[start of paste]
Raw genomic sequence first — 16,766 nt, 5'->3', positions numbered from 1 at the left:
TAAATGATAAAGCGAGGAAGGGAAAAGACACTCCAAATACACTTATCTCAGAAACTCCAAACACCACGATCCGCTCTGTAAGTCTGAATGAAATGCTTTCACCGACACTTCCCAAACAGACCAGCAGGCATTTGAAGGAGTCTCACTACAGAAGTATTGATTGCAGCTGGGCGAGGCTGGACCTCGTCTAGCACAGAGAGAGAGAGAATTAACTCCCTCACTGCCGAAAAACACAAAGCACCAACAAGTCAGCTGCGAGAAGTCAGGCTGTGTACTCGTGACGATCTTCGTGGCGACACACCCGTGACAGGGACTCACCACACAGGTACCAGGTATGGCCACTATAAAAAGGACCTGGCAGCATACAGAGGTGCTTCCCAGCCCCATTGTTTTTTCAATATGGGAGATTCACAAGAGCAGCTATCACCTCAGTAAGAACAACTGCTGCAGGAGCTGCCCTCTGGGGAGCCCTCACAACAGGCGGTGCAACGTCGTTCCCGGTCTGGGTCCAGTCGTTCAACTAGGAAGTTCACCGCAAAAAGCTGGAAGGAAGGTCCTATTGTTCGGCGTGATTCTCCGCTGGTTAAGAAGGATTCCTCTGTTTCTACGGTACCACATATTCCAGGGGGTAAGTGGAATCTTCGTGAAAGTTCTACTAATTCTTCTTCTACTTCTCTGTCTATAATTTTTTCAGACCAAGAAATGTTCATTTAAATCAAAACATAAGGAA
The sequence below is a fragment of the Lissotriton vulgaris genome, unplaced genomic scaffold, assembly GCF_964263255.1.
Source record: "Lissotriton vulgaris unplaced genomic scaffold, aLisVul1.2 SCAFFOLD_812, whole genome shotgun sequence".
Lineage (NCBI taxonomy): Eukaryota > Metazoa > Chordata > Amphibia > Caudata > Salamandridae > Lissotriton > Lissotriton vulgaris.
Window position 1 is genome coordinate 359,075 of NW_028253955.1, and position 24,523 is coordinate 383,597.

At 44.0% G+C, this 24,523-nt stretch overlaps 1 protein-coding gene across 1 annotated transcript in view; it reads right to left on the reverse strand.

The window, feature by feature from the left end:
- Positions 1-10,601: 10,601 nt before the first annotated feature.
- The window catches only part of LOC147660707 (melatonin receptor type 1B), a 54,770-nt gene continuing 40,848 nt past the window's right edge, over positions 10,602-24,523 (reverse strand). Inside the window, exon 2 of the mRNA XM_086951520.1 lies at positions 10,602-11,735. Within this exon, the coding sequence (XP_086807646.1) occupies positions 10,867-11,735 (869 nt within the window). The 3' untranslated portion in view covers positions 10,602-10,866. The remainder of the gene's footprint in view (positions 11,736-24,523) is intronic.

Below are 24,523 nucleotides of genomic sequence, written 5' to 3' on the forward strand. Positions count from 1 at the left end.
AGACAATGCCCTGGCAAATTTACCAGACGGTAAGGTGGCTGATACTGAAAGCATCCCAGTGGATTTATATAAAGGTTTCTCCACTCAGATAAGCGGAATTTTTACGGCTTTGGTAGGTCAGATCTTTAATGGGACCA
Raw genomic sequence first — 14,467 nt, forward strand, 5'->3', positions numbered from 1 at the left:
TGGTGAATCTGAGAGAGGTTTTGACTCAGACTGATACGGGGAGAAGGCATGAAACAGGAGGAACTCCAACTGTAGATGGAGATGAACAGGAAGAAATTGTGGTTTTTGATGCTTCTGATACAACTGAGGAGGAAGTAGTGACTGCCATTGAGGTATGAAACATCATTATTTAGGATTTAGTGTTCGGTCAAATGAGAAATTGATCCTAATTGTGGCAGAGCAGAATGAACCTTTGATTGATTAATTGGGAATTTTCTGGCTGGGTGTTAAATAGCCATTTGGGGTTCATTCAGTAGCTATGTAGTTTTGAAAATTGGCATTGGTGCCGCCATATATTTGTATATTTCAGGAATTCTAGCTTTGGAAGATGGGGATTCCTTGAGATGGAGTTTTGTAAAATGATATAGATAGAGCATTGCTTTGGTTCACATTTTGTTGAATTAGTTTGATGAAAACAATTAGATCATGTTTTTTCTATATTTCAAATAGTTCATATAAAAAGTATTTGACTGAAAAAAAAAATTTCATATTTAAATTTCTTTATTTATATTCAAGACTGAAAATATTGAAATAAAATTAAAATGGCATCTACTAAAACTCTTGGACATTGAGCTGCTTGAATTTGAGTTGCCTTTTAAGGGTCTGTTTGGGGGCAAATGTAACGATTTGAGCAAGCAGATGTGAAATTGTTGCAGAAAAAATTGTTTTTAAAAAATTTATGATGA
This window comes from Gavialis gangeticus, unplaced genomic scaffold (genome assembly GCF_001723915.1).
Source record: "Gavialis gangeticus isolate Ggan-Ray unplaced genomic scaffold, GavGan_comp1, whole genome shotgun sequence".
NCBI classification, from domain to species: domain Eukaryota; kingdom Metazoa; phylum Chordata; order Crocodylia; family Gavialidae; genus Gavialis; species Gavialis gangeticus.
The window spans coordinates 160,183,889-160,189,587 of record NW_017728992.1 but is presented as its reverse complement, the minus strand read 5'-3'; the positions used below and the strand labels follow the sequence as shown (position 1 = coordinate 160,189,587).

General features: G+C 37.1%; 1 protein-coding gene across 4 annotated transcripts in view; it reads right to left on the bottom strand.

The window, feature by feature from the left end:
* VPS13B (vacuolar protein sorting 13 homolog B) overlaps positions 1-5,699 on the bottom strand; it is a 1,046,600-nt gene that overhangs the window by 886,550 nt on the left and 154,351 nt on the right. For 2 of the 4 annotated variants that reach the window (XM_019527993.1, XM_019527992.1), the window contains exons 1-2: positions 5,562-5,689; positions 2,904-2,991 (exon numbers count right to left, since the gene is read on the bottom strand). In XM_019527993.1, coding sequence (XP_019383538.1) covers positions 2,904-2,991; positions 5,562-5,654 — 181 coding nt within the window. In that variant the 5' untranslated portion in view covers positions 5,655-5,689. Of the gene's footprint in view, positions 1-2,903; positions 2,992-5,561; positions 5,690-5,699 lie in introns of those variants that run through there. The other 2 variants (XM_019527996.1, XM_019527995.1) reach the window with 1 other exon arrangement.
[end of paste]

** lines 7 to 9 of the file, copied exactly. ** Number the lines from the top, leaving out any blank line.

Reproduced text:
At 44.0% G+C, this 24,523-nt stretch overlaps 1 protein-coding gene across 1 annotated transcript in view; it reads right to left on the reverse strand.

The window, feature by feature from the left end:
- Positions 1-10,601: 10,601 nt before the first annotated feature.